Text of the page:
In addition, the dynamic TRS could be used by investigators planning future randomized controlled trials to target appropriate populations for hypothesis testing. It could help to define a higher‐risk cohort for whom more intense therapy can reduce mortality (eg, adding a new oral anticoagulant on top of current therapy). Alternatively, the dynamic TRS may be useful in targeting lower‐risk patients who would be good candidates for withdrawal of therapies after a finite post‐MI period. Because innovation in post‐STEMI care has been additive, most commonly used medications have not been tested in the setting of modern treatments. By identifying low‐risk patients, we can begin a more contemporary assessment of post‐STEMI treatments. Such analyses would be particularly relevant in our current environment of restrictive economics.
As with any attempt to balance the need for simplicity versus the desire for accuracy, this study has its limitations. The proportionality assumption was examined for the new in‐hospital variables. The only new in‐hospital variable that violated the proportional hazard assumption was renal failure. We believe that in this case the proportional hazard test is probably unstable because of the small number of subjects with renal failure (n=17). It is widely accepted that the Cox proportional hazards model is robust to small proportionality assumption violations.34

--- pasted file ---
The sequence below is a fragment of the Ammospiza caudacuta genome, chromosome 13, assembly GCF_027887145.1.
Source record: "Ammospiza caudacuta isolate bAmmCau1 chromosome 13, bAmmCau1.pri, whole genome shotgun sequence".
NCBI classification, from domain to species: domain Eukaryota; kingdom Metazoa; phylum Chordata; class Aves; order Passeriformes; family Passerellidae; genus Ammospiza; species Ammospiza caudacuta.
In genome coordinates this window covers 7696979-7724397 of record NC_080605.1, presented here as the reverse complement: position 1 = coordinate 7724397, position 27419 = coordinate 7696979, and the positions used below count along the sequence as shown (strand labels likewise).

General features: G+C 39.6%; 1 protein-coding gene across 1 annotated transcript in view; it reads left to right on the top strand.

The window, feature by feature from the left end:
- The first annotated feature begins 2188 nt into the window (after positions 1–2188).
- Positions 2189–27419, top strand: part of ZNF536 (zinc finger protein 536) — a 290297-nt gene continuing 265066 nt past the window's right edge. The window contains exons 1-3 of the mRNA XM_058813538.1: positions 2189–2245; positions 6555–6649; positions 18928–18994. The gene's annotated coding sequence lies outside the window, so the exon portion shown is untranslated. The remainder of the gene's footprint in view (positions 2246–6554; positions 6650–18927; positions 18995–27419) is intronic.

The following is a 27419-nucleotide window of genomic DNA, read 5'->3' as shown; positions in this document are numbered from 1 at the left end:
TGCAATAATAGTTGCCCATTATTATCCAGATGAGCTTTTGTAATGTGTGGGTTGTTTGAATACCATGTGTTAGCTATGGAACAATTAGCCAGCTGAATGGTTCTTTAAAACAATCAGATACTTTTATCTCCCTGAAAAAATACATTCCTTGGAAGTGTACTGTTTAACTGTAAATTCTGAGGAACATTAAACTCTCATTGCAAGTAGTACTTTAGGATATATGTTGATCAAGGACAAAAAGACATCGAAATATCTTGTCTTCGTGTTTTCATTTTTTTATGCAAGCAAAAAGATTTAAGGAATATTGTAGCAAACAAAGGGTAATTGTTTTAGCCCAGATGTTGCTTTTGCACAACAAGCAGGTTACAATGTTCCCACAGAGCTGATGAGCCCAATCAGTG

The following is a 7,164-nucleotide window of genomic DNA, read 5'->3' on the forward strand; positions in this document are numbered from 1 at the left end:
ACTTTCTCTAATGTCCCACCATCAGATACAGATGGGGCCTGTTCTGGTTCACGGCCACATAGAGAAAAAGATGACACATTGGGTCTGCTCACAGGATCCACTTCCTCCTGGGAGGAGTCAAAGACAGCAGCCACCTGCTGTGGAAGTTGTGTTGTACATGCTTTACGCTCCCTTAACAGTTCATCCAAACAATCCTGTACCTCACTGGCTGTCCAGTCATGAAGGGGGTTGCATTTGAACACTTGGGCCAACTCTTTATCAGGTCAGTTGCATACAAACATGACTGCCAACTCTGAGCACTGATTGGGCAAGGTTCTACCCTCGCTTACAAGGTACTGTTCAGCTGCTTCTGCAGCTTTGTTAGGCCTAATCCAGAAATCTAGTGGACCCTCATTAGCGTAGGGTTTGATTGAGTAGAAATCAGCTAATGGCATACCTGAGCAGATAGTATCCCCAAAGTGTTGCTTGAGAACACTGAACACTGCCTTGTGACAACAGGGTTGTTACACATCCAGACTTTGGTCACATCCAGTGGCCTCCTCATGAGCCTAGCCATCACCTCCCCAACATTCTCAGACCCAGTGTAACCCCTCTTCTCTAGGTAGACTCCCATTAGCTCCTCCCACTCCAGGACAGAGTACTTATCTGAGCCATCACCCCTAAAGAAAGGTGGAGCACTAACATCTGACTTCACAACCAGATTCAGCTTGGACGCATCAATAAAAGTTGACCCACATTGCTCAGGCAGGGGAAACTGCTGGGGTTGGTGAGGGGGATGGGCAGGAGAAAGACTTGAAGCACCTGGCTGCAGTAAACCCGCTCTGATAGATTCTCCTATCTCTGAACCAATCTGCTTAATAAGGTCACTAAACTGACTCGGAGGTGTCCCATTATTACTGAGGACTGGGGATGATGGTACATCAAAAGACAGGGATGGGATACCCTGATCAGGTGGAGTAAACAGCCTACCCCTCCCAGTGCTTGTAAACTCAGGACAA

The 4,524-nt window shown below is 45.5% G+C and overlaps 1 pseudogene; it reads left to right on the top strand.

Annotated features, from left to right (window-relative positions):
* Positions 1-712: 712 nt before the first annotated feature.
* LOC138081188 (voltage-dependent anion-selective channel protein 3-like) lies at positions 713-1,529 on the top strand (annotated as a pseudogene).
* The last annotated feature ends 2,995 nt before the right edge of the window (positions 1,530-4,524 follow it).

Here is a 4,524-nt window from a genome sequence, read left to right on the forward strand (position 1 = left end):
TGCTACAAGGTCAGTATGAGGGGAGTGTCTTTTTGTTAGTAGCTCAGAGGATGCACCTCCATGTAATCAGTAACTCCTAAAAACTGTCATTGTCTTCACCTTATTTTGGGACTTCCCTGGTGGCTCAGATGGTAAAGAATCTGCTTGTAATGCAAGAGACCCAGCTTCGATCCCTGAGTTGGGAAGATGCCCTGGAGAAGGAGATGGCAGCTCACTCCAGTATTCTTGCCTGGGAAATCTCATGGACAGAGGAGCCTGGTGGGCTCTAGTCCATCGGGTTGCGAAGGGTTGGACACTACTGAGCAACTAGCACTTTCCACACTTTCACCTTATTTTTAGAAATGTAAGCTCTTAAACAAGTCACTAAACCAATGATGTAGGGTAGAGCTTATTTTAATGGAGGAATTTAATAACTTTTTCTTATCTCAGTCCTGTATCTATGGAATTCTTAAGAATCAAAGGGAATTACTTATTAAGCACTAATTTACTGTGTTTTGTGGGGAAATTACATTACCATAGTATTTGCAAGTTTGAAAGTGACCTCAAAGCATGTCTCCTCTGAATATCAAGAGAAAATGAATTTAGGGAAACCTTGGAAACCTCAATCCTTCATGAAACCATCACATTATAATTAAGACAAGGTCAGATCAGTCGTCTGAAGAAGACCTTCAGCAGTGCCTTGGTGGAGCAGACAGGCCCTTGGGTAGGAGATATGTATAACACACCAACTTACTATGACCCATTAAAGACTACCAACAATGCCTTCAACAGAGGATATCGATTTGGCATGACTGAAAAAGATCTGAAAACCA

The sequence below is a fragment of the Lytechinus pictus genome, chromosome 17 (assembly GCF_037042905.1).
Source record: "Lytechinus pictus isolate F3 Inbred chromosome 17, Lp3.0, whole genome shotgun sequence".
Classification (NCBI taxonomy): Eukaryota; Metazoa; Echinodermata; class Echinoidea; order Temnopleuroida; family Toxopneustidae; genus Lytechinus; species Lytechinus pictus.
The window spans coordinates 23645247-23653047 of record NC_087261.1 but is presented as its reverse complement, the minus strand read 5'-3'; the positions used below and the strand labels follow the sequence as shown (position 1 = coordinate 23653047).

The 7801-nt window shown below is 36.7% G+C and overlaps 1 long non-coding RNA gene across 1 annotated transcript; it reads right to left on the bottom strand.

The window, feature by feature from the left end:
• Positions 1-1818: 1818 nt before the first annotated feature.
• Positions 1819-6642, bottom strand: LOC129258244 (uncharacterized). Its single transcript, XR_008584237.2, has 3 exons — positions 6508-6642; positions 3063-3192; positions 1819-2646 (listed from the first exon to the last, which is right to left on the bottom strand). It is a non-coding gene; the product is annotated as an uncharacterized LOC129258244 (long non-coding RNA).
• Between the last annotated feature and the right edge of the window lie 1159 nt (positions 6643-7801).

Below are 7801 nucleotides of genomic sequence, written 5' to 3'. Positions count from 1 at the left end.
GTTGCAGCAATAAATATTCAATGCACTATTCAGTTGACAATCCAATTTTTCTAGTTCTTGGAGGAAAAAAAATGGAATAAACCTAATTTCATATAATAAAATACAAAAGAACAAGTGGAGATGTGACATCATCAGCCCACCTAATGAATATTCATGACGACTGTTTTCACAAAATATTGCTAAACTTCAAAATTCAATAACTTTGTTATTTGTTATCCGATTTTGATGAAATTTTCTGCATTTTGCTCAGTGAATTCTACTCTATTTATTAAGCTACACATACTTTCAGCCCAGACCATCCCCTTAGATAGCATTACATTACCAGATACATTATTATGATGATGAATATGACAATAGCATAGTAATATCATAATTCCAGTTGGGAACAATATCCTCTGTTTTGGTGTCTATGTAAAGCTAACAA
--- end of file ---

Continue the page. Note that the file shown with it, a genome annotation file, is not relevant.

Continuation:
The overall hazard ratio for renal failure can be interpreted as an average effect over time.
In addition, it should be noted that the derivation and validation of the dynamic risk score has been conducted in phase 3 studies. The score was derived in a majority fibrinolysis‐treated population from ExTRACT‐TIMI 25 and found to be translatable to an entirely PCI‐treated population in TRITON‐TIMI 38. Because the score was developed using patients who qualified for enrollment, application to a variety of medical settings must still be assessed.35–36
Although absolute risk prediction based on the derivation data set may not be applicable to all populations, the score's ability to risk‐stratify has been reliably demonstrated in the TRITON‐TIMI 38 external population. The score has been validated only for use with STEMI patients and may not be able to reliably predict risk at alternate times or for populations with unstable angina and NSTEMI. The decision to exclude novel markers and laboratory studies while focusing on in‐hospital clinical events was consciously made to allow for wide employment of the score without the need for further testing. Although the exclusion was deliberate, factors such as troponin elevation and lack of ST‐elevation resolution have been shown to confer risk and may have a significant independent effect on mortality.37–40
It is also important to note that we have used the original TRS as a comparator when assessing the performance of the new score. Although the original TIMI risk score for STEMI was derived for short‐term mortality, the dynamic TRS has only been derived and validated for 1‐year outcomes. The dynamic TRS updates the risk for patients who survive to discharge and allows for reclassification based on in‐hospital events. In essence, the new model is predictive of a new outcome not assessed by the original TRS. The decision was made to use the original TRS as the basis for comparison because it shares a common derivation and continues to have a strong discriminatory capacity for prediction of 1‐year mortality.8